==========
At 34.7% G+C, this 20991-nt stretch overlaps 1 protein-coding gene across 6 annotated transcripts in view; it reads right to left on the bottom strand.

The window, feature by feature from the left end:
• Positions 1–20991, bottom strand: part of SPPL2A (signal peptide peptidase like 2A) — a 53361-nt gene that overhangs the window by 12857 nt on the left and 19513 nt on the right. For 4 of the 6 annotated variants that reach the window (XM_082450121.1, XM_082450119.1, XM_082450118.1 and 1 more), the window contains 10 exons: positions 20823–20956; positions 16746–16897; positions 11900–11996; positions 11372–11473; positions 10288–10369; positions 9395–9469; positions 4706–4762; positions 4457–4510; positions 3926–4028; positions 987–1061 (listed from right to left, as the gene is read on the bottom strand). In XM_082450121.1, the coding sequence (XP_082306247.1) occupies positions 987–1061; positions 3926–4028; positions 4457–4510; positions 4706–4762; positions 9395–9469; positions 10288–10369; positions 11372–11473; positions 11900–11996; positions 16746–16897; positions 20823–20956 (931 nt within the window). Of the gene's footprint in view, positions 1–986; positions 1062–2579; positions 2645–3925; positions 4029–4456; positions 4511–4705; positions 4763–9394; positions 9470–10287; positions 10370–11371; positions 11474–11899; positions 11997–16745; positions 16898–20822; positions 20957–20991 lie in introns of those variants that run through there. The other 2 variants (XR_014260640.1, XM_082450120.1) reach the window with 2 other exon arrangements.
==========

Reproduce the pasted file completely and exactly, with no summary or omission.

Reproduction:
At 34.7% G+C, this 20991-nt stretch overlaps 1 protein-coding gene across 6 annotated transcripts in view; it reads right to left on the bottom strand.

The window, feature by feature from the left end:
• Positions 1–20991, bottom strand: part of SPPL2A (signal peptide peptidase like 2A) — a 53361-nt gene that overhangs the window by 12857 nt on the left and 19513 nt on the right. For 4 of the 6 annotated variants that reach the window (XM_082450121.1, XM_082450119.1, XM_082450118.1 and 1 more), the window contains 10 exons: positions 20823–20956; positions 16746–16897; positions 11900–11996; positions 11372–11473; positions 10288–10369; positions 9395–9469; positions 4706–4762; positions 4457–4510; positions 3926–4028; positions 987–1061 (listed from right to left, as the gene is read on the bottom strand). In XM_082450121.1, the coding sequence (XP_082306247.1) occupies positions 987–1061; positions 3926–4028; positions 4457–4510; positions 4706–4762; positions 9395–9469; positions 10288–10369; positions 11372–11473; positions 11900–11996; positions 16746–16897; positions 20823–20956 (931 nt within the window). Of the gene's footprint in view, positions 1–986; positions 1062–2579; positions 2645–3925; positions 4029–4456; positions 4511–4705; positions 4763–9394; positions 9470–10287; positions 10370–11371; positions 11474–11899; positions 11997–16745; positions 16898–20822; positions 20957–20991 lie in introns of those variants that run through there. The other 2 variants (XR_014260640.1, XM_082450120.1) reach the window with 2 other exon arrangements.